The resulting imbalance of escaping buyers and the aggressive sellers causes the trend to tilt in favor of the sellers. As the trend sinks lower, it takes out the stop losses of the new buyers, making the sellers even stronger.

    The buyers who thought that the trend would continue rallying upwards have their stop losses activated. As for those with wider stops, or those without any stops, they remain trapped in a trend that has turned against them.

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    How Can I Identify a Likely Bull Trap?

    Identifying a bull trap can be easy if a trader knows what to look for. The following are some common tell-tale signs that a bull trap is about to occur:

    1. Multiple Testing of Resistance Level

    The first hint that a bull trap is on the way is a strong bullish trend that has been sustained for a long time, but it reacts significantly to a specific resistance zone. 

    A strong uptrend with minimal bearish interference means the buyers are pumping in everything they have. However, when they take the price to a certain resistance level, they tend to fear or respect it, and the price pulls back before going even higher.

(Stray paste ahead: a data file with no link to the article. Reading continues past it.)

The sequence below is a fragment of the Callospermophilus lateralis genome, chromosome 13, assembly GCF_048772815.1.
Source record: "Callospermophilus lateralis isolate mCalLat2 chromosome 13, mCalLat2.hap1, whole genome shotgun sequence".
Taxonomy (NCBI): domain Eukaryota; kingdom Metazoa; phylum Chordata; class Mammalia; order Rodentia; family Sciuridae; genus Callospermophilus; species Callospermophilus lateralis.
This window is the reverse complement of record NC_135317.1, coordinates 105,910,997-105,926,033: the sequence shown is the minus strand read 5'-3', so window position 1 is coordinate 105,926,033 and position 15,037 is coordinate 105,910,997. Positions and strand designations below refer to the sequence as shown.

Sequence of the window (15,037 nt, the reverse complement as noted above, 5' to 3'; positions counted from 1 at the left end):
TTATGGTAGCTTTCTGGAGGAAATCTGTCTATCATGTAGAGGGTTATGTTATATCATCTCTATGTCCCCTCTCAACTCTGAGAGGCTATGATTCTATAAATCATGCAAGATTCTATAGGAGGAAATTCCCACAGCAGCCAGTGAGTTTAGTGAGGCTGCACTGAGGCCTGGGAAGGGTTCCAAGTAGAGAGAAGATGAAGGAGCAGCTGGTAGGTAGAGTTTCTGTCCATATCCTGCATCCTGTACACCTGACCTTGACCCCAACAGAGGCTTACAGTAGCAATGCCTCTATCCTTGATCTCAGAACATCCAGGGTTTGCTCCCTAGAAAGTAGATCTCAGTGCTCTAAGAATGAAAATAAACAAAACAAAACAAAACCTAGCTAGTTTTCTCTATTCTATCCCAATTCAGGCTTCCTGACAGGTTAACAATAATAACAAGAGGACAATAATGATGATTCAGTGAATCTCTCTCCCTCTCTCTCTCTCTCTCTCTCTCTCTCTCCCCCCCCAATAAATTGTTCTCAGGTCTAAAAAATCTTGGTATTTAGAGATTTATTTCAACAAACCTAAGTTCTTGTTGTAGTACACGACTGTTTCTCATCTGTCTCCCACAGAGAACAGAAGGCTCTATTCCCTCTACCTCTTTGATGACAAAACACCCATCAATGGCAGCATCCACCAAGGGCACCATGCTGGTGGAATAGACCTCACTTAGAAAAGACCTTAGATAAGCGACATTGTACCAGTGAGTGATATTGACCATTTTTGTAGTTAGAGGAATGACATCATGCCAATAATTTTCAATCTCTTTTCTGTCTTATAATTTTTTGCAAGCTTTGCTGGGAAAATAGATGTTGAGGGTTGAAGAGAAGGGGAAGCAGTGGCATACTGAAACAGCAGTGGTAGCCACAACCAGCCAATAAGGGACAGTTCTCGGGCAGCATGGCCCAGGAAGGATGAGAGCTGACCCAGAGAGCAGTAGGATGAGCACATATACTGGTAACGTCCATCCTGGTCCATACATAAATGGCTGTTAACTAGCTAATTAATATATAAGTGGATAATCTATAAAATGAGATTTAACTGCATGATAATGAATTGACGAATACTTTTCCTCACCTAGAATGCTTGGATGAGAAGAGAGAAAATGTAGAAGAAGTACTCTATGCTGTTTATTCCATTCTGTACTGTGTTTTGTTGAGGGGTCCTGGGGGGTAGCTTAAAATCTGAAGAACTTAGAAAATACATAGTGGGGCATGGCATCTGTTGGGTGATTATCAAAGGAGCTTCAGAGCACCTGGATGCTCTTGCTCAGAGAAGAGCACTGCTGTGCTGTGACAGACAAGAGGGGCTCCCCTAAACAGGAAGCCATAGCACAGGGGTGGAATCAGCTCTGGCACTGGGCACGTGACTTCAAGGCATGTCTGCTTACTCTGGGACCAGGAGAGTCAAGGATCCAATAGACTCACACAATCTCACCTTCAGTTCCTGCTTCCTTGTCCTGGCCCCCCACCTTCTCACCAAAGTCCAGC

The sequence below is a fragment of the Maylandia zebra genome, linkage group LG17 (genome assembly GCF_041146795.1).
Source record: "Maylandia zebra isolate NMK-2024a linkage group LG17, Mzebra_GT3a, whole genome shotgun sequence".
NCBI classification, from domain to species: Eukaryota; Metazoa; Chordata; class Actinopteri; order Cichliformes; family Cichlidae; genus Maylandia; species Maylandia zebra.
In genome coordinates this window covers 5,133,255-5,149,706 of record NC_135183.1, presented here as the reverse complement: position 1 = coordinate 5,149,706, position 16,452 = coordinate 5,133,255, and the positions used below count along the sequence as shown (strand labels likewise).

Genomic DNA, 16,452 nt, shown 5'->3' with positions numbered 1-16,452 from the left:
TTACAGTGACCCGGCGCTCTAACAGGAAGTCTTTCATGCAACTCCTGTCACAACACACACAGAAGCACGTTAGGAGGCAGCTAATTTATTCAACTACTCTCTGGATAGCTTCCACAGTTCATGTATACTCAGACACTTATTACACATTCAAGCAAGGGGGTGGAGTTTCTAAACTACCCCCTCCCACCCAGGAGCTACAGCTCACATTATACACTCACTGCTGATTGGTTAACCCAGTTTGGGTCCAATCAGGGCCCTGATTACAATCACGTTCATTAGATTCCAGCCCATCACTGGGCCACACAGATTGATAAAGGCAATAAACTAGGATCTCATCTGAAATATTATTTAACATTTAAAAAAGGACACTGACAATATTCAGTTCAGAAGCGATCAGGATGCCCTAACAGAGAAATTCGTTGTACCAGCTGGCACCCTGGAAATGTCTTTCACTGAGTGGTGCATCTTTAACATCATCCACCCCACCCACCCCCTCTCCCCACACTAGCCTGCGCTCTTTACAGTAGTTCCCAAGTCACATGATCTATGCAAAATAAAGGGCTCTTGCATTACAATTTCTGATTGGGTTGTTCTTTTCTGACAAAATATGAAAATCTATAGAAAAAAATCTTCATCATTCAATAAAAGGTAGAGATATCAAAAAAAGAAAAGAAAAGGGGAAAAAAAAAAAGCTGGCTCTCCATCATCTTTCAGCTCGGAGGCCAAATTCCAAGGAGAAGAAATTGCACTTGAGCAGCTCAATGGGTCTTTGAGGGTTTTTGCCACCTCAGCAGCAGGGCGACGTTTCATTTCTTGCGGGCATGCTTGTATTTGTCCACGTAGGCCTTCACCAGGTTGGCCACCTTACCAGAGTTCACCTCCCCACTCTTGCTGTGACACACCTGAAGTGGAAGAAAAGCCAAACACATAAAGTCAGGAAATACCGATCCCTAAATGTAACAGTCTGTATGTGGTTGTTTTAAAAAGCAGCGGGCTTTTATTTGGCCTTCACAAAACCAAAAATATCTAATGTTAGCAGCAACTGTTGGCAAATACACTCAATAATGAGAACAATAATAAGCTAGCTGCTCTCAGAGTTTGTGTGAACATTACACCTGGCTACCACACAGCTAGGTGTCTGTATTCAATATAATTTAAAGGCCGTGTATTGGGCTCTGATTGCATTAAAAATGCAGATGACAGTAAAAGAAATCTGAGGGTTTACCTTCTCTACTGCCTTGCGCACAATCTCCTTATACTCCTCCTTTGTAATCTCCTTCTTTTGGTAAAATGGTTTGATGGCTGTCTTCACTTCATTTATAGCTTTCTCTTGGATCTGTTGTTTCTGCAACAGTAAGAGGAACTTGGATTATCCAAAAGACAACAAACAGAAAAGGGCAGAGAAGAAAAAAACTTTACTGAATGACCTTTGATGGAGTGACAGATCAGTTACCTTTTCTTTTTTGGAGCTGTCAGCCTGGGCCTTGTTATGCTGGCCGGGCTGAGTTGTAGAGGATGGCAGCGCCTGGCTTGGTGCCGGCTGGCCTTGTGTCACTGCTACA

See the illustration below.

    illustration of a strong uptrend and a resistance area in a bull trap

    In the above image, we can see that the bulls were in control of the price movement for most of the time.

    However, after the price reached the marked resistance level, it would slow down and pull back a little before pushing higher. As we can see, there were three tests before the bear trap eventually happened.

    As such, one way to identify a potential bull trap is when the price makes significant stops on a resistance level after a long sustained uptrend.

    2. Unusually Huge Bullish Candlestick

    In the final phase of the trap, there is usually a huge bullish candle that dominates most of the immediate candlesticks to the left.

    This candlestick might have several explanations behind it:

    ○ One, that new buyers believe that a breakout has occurred and they start buying again

    ○ Two, that maybe some big players are intentionally pushing the price higher to lure unsuspecting buyers, or,

    ○ Three, the sellers have cunningly let the buyers dominate the market momentarily so that sell limit orders above the resistance zone can be activated

    Check the two above images and confirm that a huge bullish candle formed immediately before the trapping happened.

    3. A Range Is Formed

    The last characteristic of a bull trap setup is that it forms a range-like pattern on the resistance level.